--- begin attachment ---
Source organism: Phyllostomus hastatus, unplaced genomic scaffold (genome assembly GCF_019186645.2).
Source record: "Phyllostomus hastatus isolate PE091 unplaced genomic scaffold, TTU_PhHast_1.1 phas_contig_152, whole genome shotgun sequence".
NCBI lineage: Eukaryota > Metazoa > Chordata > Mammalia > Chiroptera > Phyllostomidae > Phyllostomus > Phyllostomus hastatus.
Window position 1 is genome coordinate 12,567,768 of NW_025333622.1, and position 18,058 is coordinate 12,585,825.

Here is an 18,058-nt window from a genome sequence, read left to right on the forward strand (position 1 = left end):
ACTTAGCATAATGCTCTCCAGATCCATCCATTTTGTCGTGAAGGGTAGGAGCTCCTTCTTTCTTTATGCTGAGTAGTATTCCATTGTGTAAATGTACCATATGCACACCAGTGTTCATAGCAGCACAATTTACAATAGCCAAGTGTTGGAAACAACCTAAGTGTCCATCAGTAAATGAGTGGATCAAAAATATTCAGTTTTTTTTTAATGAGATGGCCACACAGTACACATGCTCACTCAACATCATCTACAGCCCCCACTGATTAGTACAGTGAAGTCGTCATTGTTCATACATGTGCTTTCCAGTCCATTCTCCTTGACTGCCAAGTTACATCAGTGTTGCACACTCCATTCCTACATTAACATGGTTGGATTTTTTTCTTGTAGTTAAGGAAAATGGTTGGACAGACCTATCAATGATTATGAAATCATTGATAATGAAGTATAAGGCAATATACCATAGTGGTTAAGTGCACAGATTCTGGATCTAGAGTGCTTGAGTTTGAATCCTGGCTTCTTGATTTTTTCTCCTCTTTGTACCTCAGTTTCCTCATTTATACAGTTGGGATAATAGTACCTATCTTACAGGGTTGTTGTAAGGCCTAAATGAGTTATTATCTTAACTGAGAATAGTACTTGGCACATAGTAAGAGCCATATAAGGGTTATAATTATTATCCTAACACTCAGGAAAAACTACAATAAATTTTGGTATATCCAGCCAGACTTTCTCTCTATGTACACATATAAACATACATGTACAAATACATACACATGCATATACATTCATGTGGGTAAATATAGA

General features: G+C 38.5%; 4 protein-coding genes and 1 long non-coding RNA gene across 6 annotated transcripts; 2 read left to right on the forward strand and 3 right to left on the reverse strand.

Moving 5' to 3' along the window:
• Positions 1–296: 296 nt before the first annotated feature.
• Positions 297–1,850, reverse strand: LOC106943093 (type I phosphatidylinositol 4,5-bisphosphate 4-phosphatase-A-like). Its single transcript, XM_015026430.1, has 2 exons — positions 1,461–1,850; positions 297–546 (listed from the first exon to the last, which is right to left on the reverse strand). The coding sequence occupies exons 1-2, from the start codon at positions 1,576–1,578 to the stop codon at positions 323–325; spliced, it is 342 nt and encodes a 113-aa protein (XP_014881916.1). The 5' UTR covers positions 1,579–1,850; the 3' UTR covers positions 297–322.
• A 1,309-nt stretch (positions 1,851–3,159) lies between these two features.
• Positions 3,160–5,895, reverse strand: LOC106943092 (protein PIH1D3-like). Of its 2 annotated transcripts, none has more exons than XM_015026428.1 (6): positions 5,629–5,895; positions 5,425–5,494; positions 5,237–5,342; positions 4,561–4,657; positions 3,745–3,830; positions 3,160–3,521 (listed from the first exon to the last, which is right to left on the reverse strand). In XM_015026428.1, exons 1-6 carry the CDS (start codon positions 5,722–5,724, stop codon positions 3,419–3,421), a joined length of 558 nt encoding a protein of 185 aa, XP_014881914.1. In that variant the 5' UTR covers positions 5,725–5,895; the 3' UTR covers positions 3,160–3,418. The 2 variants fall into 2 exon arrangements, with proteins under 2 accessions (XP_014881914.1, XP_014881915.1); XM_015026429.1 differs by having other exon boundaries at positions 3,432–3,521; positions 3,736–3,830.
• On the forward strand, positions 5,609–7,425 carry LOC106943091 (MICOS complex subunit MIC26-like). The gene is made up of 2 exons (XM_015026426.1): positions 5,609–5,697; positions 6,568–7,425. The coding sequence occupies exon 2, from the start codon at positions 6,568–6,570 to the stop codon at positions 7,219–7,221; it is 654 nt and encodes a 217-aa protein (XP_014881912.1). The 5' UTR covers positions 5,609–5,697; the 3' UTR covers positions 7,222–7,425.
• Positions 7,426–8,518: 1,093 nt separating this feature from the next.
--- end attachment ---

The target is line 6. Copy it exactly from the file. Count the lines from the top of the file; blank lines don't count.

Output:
ACTTAGCATAATGCTCTCCAGATCCATCCATTTTGTCGTGAAGGGTAGGAGCTCCTTCTTTCTTTATGCTGAGTAGTATTCCATTGTGTAAATGTACCATATGCACACCAGTGTTCATAGCAGCACAATTTACAATAGCCAAGTGTTGGAAACAACCTAAGTGTCCATCAGTAAATGAGTGGATCAAAAATATTCAGTTTTTTTTTAATGAGATGGCCACACAGTACACATGCTCACTCAACATCATCTACAGCCCCCACTGATTAGTACAGTGAAGTCGTCATTGTTCATACATGTGCTTTCCAGTCCATTCTCCTTGACTGCCAAGTTACATCAGTGTTGCACACTCCATTCCTACATTAACATGGTTGGATTTTTTTCTTGTAGTTAAGGAAAATGGTTGGACAGACCTATCAATGATTATGAAATCATTGATAATGAAGTATAAGGCAATATACCATAGTGGTTAAGTGCACAGATTCTGGATCTAGAGTGCTTGAGTTTGAATCCTGGCTTCTTGATTTTTTCTCCTCTTTGTACCTCAGTTTCCTCATTTATACAGTTGGGATAATAGTACCTATCTTACAGGGTTGTTGTAAGGCCTAAATGAGTTATTATCTTAACTGAGAATAGTACTTGGCACATAGTAAGAGCCATATAAGGGTTATAATTATTATCCTAACACTCAGGAAAAACTACAATAAATTTTGGTATATCCAGCCAGACTTTCTCTCTATGTACACATATAAACATACATGTACAAATACATACACATGCATATACATTCATGTGGGTAAATATAGA